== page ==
“While the Australian Constitution insists on just compensation provisions for the erosion of property rights, the NSW Government is able to avoid this requirement. Thousands of NSW businesses, investors and property owners have suffered as a result. If elected on March 23, One Nation will legislate for the protection of property rights and the creation of fair compensation laws, to end the great government rip-off of property owners.”
Traditionally property rights have been a foundation stone of a free society and a market economy. People should have the capacity to own, manage and control their private property without excessive government interference. Property rights protect people from heavy-handed, intrusive government trying to erode what’s rightfully theirs.
The state should only interfere with private property when there is clear evidence of the common good being damaged. And when it does, compensation must be paid for any loss of economic value and earnings. This is a basic principle of fairness.
With the rise of know-all/nanny state government, however, property rights have been under attack. NSW Ministers have allowed unbridled public power to wipe the interests of individuals. Public servants have sought to justify their existence by inventing new invasive regulations that dramatically increase the cost of business and property ownership – an example of bureaucratic ‘mission creep’.
This has led to perverse legal outcomes. The Federal Government, for instance, has met its Kyoto targets by urging the NSW Government to introduce strict land-clearing restrictions on farmers. If the Commonwealth had done this directly then under Section 51 (xxxi) of the Constitution, the wiping of property rights would have required the payment of compensation “on just terms”. State Governments have no such legal obligation.
In six key areas of public administration (listed below) the Berejiklian Government has betrayed the conservative sanctity of property rights. It has harassed farmers, destroyed businesses, ripped off investors and denied homeowners a fair chance of defending their properties against land erosion. If elected to NSW parliament on 23 March, Pauline Hanson’s One Nation will seek to protect the rights and financial interests of NSW property owners through the introduction of a Property Rights and Just Compensation Act.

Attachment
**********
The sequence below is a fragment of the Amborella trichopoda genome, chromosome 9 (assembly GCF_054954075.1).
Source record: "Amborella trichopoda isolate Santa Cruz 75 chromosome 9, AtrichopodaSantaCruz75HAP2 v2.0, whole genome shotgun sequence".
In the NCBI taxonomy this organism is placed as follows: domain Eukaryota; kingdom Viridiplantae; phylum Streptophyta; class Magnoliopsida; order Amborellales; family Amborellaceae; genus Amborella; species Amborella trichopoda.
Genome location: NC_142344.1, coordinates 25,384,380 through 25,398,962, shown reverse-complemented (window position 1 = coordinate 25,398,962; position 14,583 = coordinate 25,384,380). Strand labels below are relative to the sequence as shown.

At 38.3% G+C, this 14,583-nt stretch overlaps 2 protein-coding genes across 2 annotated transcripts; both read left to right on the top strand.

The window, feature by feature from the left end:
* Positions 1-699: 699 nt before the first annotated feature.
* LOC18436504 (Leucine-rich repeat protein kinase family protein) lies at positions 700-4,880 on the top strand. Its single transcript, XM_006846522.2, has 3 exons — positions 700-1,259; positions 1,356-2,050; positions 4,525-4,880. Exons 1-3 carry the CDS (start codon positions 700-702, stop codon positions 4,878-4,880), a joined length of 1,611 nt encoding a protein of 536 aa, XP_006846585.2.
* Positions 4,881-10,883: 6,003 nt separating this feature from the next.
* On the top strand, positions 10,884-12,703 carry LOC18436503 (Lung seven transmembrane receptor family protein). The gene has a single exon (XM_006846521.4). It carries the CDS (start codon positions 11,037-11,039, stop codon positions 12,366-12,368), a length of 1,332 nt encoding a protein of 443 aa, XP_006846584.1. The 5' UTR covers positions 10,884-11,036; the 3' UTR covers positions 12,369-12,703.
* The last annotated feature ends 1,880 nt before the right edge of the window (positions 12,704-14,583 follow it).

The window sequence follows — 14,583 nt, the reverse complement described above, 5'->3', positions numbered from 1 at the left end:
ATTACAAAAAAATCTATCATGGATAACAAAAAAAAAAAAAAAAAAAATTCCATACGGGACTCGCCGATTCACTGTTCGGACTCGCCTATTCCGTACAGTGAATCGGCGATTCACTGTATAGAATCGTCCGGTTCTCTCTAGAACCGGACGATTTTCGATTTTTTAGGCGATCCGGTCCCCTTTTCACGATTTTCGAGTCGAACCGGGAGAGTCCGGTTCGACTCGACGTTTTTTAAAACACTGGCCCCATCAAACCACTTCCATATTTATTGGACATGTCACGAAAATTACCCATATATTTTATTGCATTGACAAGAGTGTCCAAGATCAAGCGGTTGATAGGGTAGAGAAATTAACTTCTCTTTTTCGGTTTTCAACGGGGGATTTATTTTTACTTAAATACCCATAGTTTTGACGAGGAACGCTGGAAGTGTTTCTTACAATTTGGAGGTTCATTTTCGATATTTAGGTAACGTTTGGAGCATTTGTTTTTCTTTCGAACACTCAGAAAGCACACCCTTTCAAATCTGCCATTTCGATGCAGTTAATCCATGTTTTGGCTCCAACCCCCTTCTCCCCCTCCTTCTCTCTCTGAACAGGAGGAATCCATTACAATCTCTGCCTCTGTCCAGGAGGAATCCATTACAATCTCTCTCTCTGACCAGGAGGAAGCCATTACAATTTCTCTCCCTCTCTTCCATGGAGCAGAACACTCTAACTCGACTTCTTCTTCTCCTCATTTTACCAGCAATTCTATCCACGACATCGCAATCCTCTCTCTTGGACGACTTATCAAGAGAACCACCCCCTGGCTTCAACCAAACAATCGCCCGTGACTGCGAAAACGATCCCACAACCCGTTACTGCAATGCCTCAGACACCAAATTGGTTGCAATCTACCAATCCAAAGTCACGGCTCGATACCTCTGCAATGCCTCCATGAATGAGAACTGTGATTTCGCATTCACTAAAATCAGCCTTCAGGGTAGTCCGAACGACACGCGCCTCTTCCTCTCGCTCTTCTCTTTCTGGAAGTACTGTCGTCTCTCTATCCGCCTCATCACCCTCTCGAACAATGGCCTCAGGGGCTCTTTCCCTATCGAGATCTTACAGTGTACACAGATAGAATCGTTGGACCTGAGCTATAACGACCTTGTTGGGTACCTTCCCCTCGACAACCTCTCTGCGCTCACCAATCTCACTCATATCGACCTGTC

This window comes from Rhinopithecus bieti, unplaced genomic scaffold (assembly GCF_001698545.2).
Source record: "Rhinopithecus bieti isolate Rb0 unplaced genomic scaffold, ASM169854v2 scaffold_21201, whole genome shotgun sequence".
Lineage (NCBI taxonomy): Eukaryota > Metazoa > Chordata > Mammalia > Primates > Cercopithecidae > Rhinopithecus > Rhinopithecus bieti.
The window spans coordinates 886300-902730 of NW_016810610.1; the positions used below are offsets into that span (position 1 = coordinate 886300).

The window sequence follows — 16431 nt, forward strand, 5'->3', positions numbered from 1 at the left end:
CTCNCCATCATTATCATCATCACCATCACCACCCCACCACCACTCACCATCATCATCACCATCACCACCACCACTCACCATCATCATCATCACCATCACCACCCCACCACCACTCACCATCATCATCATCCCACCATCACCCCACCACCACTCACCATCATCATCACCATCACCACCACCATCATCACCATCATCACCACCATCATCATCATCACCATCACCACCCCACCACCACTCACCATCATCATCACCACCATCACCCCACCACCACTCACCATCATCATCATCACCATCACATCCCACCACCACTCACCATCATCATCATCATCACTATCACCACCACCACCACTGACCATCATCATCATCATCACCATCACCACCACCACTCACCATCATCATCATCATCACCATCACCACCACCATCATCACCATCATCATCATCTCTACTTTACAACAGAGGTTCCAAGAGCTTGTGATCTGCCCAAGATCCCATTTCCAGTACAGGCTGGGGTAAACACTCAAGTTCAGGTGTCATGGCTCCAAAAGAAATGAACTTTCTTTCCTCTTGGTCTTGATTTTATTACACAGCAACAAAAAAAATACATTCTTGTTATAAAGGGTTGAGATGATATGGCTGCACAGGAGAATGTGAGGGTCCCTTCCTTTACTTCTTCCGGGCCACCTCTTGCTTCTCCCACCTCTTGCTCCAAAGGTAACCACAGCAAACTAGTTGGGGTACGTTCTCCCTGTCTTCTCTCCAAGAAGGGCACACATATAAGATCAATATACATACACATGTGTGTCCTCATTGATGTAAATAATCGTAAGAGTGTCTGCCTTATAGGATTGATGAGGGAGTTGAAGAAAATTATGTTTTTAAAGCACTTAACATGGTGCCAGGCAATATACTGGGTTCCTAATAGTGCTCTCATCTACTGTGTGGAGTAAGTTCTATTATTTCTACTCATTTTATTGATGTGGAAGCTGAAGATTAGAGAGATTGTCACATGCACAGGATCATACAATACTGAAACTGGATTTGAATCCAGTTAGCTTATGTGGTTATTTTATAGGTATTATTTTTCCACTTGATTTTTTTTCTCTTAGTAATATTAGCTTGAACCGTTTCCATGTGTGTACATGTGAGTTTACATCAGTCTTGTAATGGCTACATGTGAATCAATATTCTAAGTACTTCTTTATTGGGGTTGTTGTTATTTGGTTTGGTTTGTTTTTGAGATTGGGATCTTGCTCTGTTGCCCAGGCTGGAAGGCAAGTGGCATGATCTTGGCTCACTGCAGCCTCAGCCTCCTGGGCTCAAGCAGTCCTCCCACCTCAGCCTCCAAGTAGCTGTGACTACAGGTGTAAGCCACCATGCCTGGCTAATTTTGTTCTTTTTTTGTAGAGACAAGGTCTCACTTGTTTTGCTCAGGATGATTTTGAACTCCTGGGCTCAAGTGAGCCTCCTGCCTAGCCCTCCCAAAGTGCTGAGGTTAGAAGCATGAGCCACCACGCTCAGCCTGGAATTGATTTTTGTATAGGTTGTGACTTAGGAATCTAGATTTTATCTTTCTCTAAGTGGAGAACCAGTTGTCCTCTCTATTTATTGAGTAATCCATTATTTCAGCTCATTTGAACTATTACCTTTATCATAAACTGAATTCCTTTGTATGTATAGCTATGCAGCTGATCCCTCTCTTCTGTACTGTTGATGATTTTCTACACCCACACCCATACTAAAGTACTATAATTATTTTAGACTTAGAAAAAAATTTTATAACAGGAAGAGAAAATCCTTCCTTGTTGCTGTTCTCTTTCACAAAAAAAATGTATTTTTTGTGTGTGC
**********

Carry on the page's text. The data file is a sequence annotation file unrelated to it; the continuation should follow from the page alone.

Farm Land Clearing
In the late 1990s the Carr Government passed laws locking up farmland from vegetation clearing, wiping the property rights of thousands. The Federal Government was complicit, using Draconian land-clearing laws to help Australia meet its Kyoto emission targets. NSW farmers were never paid compensation for this restriction on their land use.
In recent years the NSW Government has started a round of farmer prosecutions on the land-clearing question. Hundreds have been sent breach notices, with more than a dozen court proceedings underway. Despite rhetoric about helping farmers during this terrible time of drought, the State Office of Environment and Heritage has aggressively pursued its prosecutorial rampage, especially in the western districts of NSW around Moree. Fines run into hundreds of thousands of dollars, on top of expensive legal fees.
The NSW Government should call off the dogs. One Nation will defend farmers’ property rights and economic viability, urging a moratorium on these prosecutions. We also believe in restoring the capacity of farmers to undertake broad-scale clearing of their land, with no more than 20 percent of any farm covered by clearing restrictions (subject to sensible exemptions, such as when wetlands extend across the property). Under the impact of current laws, some farms have had nearly all their land locked up.
NSW farmers are also being prosecuted for building dams on their properties. The major parties talk about the importance of ‘drought proofing’ but then turn around and set lawyers upon farmers who are trying to do that. During this time of severe drought the prosecutions should be dropped.
Currently in NSW, it’s a bureaucratic nightmare for farmers to achieve State Government approval for dam construction. They have to wade through scores of pages of regulatory verbiage, complying with the requirements of multiple agencies. Inspectors even march onto farm properties, with a long list of nanny state rules on their clipboards, specifying the exact size and location of the dam in question. It’s a massive invasion of farmer property rights.